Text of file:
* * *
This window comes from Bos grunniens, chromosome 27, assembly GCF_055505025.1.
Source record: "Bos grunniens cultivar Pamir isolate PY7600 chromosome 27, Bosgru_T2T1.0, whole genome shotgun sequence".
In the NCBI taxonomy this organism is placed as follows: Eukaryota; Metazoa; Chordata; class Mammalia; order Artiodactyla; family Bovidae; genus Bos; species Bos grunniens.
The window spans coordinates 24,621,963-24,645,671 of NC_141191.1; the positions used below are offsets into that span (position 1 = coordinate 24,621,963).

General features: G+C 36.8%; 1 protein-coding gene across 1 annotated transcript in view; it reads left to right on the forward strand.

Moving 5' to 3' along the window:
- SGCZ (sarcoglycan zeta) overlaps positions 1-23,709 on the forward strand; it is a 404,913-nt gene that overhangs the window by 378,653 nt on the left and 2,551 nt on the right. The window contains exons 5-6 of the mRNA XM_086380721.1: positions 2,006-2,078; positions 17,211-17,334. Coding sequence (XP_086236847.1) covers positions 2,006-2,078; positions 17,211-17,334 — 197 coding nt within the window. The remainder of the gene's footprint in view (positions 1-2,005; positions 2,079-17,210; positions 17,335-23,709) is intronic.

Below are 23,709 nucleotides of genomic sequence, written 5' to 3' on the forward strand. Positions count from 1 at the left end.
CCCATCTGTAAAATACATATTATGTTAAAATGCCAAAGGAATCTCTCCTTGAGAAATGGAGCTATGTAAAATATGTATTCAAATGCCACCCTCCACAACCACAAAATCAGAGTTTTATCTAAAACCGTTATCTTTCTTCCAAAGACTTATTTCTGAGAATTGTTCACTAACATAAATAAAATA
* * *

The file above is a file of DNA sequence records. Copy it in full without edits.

This window comes from Bos grunniens, chromosome 27, assembly GCF_055505025.1.
Source record: "Bos grunniens cultivar Pamir isolate PY7600 chromosome 27, Bosgru_T2T1.0, whole genome shotgun sequence".
In the NCBI taxonomy this organism is placed as follows: Eukaryota; Metazoa; Chordata; class Mammalia; order Artiodactyla; family Bovidae; genus Bos; species Bos grunniens.
The window spans coordinates 24,621,963-24,645,671 of NC_141191.1; the positions used below are offsets into that span (position 1 = coordinate 24,621,963).

General features: G+C 36.8%; 1 protein-coding gene across 1 annotated transcript in view; it reads left to right on the forward strand.

Moving 5' to 3' along the window:
- SGCZ (sarcoglycan zeta) overlaps positions 1-23,709 on the forward strand; it is a 404,913-nt gene that overhangs the window by 378,653 nt on the left and 2,551 nt on the right. The window contains exons 5-6 of the mRNA XM_086380721.1: positions 2,006-2,078; positions 17,211-17,334. Coding sequence (XP_086236847.1) covers positions 2,006-2,078; positions 17,211-17,334 — 197 coding nt within the window. The remainder of the gene's footprint in view (positions 1-2,005; positions 2,079-17,210; positions 17,335-23,709) is intronic.

Below are 23,709 nucleotides of genomic sequence, written 5' to 3' on the forward strand. Positions count from 1 at the left end.
CCCATCTGTAAAATACATATTATGTTAAAATGCCAAAGGAATCTCTCCTTGAGAAATGGAGCTATGTAAAATATGTATTCAAATGCCACCCTCCACAACCACAAAATCAGAGTTTTATCTAAAACCGTTATCTTTCTTCCAAAGACTTATTTCTGAGAATTGTTCACTAACATAAATAAAATA